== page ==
There are Free Lunches Statement of Intentions

There are Free Lunches: Behavioral Clues to Live Happy in the Economic World is a blog that intends to present updated and relevant information about the "hidden" and only recently uncovered dimensions of the economic science: the behavioral factors. With this blog we intend to promote in Europe and in the rest of the World, the top research articles and perspectives on behavioral economics, decision making, consumer behavior, and general behavioral science. We aim to be followed by journalists, academics, managers, civil servants, and everyone who wishes to improve their daily interaction with the economic world and consequently, their lives' happiness.

Monday, 10 September 2012

O2 #1 The Potentials and Limitations of Rational Choice Theory: an Interview with Gary Becker (via Simoleon Sense)

Gary S. Becker (Pennsylvania, 1930) is a university professor at the Departments of Economics, Sociology, and the Graduate School of Business at the University of Chicago, Illinois. Becker earned his undergraduate degree from Princeton University and was awarded a PhD by the University of Chicago in 1955 for a thesis on the economics of discrimination, under the supervision of Milton Friedman. After teaching at Columbia University from 1957 to 1969, he returned to the University of Chicago where he has been based ever since.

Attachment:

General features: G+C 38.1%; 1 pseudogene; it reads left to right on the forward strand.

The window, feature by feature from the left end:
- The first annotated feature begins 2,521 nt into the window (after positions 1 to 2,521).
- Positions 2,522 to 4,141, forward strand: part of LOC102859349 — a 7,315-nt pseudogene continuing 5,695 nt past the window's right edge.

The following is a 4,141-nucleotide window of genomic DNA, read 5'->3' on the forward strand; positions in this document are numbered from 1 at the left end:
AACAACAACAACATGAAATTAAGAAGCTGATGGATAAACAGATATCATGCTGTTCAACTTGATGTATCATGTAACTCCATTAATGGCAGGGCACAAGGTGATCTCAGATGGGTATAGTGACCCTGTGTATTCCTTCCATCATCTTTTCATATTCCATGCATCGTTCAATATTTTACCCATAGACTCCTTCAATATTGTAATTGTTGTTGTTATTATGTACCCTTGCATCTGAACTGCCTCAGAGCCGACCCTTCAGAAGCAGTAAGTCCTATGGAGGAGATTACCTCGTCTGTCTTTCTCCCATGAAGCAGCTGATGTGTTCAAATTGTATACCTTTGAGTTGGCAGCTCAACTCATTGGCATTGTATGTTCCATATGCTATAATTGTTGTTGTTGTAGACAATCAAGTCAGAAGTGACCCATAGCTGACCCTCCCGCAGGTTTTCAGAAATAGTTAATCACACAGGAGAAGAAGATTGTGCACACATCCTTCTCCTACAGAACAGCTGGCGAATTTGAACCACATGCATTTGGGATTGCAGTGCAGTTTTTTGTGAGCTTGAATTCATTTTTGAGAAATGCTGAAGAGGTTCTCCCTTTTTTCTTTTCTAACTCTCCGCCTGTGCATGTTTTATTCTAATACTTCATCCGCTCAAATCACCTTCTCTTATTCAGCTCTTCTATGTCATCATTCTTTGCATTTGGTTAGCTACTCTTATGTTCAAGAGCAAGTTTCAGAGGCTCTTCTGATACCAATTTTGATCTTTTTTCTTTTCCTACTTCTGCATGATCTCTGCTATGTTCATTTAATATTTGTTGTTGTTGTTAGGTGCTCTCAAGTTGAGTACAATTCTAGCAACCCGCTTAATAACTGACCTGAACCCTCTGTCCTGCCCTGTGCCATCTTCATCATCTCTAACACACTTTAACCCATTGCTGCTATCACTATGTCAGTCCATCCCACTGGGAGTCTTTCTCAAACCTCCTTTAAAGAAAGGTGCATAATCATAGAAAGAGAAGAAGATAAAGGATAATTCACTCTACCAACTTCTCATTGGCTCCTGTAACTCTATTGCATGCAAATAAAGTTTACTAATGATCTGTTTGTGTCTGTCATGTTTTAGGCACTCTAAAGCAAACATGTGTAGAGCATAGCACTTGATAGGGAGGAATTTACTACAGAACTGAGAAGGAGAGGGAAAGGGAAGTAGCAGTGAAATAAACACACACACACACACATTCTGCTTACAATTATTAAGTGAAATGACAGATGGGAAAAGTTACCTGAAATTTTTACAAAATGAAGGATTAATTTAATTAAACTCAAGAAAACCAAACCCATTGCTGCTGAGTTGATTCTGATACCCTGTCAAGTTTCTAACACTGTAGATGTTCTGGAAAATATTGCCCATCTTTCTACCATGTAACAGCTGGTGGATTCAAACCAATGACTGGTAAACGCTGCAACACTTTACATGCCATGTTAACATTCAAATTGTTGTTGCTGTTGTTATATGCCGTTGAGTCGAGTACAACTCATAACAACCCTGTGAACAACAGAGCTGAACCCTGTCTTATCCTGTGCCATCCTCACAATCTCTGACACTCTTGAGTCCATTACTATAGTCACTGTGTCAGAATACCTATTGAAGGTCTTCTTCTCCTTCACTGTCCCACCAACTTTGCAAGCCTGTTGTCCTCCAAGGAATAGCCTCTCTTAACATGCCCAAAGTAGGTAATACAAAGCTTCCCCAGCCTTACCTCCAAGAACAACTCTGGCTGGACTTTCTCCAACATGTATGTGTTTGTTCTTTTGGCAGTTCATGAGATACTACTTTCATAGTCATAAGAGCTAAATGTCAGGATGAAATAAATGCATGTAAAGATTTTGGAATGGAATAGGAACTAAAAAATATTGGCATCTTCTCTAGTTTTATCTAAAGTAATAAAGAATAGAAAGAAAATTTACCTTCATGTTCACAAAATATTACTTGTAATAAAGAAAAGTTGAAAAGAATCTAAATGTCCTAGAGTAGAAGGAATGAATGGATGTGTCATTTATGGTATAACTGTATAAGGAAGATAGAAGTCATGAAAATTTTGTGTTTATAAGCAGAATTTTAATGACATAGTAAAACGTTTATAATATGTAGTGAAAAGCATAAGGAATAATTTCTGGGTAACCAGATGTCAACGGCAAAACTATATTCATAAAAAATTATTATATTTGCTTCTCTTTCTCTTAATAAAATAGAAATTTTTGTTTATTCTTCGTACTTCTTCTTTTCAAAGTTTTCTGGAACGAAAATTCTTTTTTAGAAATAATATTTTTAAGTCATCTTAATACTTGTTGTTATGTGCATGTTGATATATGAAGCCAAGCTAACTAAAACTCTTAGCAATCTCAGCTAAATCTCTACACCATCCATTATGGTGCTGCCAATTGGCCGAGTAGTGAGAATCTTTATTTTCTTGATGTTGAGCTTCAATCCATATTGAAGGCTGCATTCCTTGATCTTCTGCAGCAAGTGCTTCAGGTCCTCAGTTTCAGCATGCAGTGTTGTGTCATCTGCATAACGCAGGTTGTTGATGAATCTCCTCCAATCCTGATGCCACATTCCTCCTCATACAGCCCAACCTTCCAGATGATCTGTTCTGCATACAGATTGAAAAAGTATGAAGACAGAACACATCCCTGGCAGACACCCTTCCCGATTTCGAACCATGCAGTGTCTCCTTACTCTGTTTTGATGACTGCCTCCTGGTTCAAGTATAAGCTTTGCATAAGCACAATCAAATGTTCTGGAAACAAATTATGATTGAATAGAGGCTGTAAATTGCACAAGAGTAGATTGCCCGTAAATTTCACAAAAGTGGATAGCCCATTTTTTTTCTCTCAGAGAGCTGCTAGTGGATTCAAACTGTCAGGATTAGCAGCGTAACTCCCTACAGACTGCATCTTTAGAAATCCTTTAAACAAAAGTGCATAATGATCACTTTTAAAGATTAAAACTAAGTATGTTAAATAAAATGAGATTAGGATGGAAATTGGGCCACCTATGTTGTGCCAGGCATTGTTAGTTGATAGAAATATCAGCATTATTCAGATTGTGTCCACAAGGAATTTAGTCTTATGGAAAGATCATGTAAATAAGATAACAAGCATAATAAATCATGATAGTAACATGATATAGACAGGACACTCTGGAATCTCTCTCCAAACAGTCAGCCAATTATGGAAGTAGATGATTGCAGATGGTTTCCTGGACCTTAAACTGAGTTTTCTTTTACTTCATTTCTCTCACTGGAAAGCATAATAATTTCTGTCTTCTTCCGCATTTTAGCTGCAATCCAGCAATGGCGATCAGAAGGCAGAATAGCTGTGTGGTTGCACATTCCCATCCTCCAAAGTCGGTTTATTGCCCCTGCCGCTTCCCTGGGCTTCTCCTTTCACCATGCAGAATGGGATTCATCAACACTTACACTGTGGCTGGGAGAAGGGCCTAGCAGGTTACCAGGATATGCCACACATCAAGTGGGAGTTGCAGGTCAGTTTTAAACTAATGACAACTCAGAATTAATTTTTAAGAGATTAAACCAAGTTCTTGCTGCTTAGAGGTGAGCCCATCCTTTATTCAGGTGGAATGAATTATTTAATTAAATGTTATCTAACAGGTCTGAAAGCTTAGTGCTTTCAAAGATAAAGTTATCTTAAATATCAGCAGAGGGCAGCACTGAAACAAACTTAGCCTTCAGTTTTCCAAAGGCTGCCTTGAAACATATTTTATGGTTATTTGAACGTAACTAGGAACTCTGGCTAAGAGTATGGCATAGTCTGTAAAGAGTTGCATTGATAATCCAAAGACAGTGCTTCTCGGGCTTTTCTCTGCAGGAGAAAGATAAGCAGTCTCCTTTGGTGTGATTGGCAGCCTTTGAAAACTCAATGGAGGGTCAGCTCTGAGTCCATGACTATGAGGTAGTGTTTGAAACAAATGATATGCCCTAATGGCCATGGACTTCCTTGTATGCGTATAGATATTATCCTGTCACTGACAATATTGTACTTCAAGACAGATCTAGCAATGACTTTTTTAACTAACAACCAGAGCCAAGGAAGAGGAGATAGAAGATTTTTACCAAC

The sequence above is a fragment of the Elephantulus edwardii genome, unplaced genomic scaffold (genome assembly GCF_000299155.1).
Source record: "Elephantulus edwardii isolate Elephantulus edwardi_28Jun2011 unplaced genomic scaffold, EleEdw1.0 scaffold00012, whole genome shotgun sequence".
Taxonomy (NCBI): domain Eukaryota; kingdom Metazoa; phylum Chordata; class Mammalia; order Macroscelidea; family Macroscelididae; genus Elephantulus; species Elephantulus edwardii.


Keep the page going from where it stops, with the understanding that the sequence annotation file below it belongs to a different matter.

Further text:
Becker’s work and research interests encompass a wide range of topics, unified by what he calls The economic approach to human behavior (Becker 1976). He considers this refined version of the neoclassical theory of consumer behavior as a method that can be applied to analyzing individual choices beyond the boundaries of traditional economics domains, including discrimination, education (human capital), crime, addiction, the family (marriage, divorce, fertility), and altruism. Becker’s path-breaking work has been recognized with numerous honors, including the John Bates Clark Medal (1967), and the Presidential Medal of Freedom (2007). In 1992, he was awarded the Nobel Memorial Prize in Economic Sciences “for having extended the domain of microeconomic analysis to a wide range of human behavior and interaction, including non market behavior” (Nobel Prize press release). 

Professor Becker was interviewed by Catherine Herfeld at his office on the Campus of the University of Chicago on December 8th, 2010. The discussion ranged over a number of issues including the consequences of the recent financial crisis for the economics profession, the role of mathematics in economic modeling and the role of modeling in economics, the significance of the rationality-principle, and the development of Becker’s ‘economic approach’ and its distinctiveness from behavioral economics.

Read the complete interview about economics epistemology here: RationalChoice 

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